Maiko was also very afraid. She knew intuitively that once she made contact with this object she could never go back; could never return to the school. This is what she wanted, what she’d dreamt of and longed for. But it had taken her three years to seize this moment.

Maiko drowned her fears and approached the enchanting object with a heady mixture of terror and excitement. She marvelled at the clash of colours which enveloped its shape, as well as its provocative swaying.

Just at the moment of contact, a wild thrashing of pulsating, animalistic energy rushed past Maiko and launched itself at the wondrous object with such force that the apparition was entirely unidentifiable. Maiko reeled in shock and remained transfixed as the frenzied being latched onto her prize and wrestled it savagely.

“Nooooooooo,” cried Maiko in utter despair. “My salvation???????????”

The thrashing subsided. Slowly the body fell limp. The being revealed itself.

Kai?

A look of unbridled fear shot from Kai’s eyes and speared into Maiko’s soul. Kai disappeared skywards. He was gone: forever.

Hungry, chastised and humbled, Maiko swam back to the school.

Image: Element5Digital

Australian Museum of Democracy to open in Canberra.

A museum commemorating the existence of democracy in Australia will soon be opened in Canberra. The Australian Museum of Democracy will serve as a historical reminder of the days when democracy was a central pillar of the nation’s government.

The Prime Minister of Australia, Scott Morrison, opened the museum recently and spoke glowingly of democracy as a prominent feature of Australia’s past.

“Democracy belongs in a museum,” he gloated.

“I am enormously proud to announce the establishment of the Australian Museum of Democracy in the nation’s capital, and I am equally proud to have overseen the destruction of that democracy.”

“The museum reminds all Australians of a time when governments acted democratically and largely in the interests of their constituents, and I encourage all Australians to make the journey to Canberra and look back with fondness at such an idyllic period in our history.”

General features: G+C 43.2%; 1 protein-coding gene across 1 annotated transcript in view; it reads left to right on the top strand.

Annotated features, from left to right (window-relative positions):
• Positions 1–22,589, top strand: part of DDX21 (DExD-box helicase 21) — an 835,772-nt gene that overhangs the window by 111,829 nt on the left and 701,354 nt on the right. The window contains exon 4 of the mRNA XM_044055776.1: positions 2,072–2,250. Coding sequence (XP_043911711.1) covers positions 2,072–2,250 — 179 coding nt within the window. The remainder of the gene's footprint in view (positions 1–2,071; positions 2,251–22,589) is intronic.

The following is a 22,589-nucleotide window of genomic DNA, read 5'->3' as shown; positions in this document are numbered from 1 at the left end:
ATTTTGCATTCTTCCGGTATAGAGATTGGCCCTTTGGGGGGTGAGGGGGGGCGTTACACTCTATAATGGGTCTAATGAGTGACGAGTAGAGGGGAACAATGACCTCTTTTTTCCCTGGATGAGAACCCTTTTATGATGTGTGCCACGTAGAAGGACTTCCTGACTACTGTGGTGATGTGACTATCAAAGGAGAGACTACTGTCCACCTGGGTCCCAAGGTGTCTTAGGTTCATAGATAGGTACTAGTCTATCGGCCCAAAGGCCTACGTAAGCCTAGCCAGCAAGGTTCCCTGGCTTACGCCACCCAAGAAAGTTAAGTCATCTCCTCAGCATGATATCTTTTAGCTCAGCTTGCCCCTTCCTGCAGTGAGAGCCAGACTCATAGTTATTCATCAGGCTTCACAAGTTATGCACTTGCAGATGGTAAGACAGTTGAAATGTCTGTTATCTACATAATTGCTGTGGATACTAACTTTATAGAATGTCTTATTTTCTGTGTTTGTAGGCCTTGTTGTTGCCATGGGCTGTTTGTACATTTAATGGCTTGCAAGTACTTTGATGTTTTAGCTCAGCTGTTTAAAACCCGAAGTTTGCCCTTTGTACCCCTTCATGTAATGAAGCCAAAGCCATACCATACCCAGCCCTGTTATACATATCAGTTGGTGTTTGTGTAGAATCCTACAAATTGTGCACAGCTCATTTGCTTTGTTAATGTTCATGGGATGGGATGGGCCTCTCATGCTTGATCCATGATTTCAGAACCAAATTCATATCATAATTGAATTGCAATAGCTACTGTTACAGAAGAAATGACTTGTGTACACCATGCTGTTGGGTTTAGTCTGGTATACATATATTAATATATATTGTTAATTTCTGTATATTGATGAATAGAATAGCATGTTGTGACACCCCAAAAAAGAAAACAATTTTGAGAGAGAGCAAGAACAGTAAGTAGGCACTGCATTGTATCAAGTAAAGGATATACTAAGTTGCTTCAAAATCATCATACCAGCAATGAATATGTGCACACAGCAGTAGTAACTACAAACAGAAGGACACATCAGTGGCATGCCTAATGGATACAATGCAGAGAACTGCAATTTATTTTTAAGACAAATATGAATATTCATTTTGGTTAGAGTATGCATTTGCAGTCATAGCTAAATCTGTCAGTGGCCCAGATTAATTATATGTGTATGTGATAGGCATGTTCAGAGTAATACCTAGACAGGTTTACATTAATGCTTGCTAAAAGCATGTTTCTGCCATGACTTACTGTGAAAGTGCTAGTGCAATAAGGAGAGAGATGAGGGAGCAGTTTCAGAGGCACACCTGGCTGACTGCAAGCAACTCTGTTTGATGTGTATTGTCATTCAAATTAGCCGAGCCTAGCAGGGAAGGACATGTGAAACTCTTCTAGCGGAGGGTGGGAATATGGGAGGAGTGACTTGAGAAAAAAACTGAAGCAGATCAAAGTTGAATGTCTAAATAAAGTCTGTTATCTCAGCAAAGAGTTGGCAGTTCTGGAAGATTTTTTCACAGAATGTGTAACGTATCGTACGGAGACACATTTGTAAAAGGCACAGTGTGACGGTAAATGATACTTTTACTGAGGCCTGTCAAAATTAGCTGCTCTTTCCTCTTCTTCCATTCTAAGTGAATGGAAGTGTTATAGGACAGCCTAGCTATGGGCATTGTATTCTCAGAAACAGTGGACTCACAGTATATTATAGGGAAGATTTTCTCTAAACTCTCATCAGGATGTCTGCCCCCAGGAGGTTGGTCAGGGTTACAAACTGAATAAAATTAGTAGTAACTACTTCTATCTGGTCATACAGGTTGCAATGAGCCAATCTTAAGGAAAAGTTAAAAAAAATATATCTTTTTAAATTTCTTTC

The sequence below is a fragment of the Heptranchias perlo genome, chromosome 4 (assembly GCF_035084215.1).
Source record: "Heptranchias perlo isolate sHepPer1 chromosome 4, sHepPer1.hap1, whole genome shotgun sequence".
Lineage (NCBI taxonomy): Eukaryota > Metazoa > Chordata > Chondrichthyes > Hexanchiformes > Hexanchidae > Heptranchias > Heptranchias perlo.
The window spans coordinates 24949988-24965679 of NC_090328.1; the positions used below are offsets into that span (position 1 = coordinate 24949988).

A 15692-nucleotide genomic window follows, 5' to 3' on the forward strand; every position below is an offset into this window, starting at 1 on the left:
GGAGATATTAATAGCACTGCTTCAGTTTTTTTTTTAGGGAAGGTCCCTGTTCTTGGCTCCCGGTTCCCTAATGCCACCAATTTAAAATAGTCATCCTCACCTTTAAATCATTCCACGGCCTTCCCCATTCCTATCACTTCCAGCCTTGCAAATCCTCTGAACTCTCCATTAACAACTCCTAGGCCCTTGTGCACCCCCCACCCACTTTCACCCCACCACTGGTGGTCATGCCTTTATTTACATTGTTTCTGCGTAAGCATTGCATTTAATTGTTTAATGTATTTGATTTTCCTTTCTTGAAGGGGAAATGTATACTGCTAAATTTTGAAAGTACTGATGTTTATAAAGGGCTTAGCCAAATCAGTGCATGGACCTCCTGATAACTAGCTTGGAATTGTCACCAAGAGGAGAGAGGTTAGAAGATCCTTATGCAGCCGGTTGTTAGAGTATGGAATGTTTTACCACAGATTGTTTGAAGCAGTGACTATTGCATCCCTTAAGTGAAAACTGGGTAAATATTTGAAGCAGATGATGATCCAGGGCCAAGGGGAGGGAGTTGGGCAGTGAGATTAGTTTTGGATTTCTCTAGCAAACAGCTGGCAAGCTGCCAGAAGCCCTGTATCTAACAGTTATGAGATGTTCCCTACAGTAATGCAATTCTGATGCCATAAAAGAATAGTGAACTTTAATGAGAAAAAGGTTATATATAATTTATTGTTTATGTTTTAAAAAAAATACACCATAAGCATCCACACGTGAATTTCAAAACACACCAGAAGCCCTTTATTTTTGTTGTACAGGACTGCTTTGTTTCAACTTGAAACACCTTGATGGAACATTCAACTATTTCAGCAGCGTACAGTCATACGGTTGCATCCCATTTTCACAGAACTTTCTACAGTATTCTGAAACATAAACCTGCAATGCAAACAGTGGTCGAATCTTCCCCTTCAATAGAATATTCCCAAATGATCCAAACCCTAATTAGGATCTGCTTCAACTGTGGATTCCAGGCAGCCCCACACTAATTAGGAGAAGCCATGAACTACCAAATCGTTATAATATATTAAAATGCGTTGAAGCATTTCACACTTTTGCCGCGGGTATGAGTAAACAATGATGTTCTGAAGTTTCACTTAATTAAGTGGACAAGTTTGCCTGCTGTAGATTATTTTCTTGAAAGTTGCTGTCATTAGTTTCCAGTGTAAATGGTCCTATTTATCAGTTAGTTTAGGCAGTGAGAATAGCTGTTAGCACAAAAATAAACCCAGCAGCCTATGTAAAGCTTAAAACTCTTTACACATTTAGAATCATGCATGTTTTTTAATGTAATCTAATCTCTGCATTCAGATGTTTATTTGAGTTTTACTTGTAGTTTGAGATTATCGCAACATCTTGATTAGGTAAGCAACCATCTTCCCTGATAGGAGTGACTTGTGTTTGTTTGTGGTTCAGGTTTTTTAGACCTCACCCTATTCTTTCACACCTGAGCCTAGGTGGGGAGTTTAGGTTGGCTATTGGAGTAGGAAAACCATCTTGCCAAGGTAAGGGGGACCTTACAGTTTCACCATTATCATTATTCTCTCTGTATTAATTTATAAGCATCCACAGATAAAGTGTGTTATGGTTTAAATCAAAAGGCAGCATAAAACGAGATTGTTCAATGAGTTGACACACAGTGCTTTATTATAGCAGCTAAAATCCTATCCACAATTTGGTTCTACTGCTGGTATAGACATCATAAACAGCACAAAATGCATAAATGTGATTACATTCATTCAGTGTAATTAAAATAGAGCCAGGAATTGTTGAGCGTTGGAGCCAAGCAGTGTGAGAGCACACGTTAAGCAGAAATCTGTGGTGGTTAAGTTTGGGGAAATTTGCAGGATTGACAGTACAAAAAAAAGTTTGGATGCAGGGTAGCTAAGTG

“The delightful museum is located in Old Parliament House, which hasn’t been used for governing since 1988, and this is appropriate because there’s not much democracy in the new parliament house,” Morrison smirked.

The museum displays numerous artefacts from the nation’s democratic history since Federation in 1901. One section is dedicated to the Free press and recalls a time when media outlets were owned by numerous people and offered a variety of opinions on current affairs and politics. It also recounts the days when the federal and state governments were not controlled by the man who now owns almost all of Australia’s media, Rupert Murdoch.

Visitors can read, view and listen to news stories which reported the news, rather than simply reproducing government press releases or repeating the latest slogan from the government. Visitors can also learn about something called ‘investigative journalism’ and how this held society’s leaders to account.

Many younger Australians will be amazed to learn that mainstream news content was once more than just government press releases, celebrity gossip, reality TV show recaps and stories about football WAGS.

Genuine choice in parties

The museum also contains archival and historical relics detailing the days in which Australians enjoyed a genuine choice between political parties. The Liberal, National and Labor parties all stood for distinct principles, and while they came together during times of hardship such as war, they provided Australian voters with a genuine choice according to the voter’s world view.

Australians passing through the museum can also witness politicians making policies, not slogans, and parliamentary debates obsessed with producing laws, not sound bites. They can also read transcripts of opposition members challenging policy proposals of the government, instead of weakly acquiescing.

The remainder of the museum exhibits evidence of a time when the Australian government did not attempt to merge religion and politics or glorify war, and a time when the government respected the right of citizens to protest. Australians can reminisce on a time when border security was not a national obsession, and when particular racial or religious groups were not blamed for the nation’s every problem.

Australians can also look back on a time when politicians did not use exclusive nationalism to win votes and divide the nation, and when corporations were expected to pay tax and behave responsibly. Finally, Aussie citizens can look back at a time when the government was not attempting to spy on its own citizens, unless they were red and hiding under the bed.

Image: Aditya Joshi

P.S. The Museum of Australian Democracy exists. It is real. This article is satire, written to draw attention to the erosion of democracy in Australia by the current government. The actual Museum of Australian Democracy is in Old Parliament House, Canberra, and it houses a real collection of real archives depicting real events in Australia’s political history. Apparently it’s quite interesting and informative.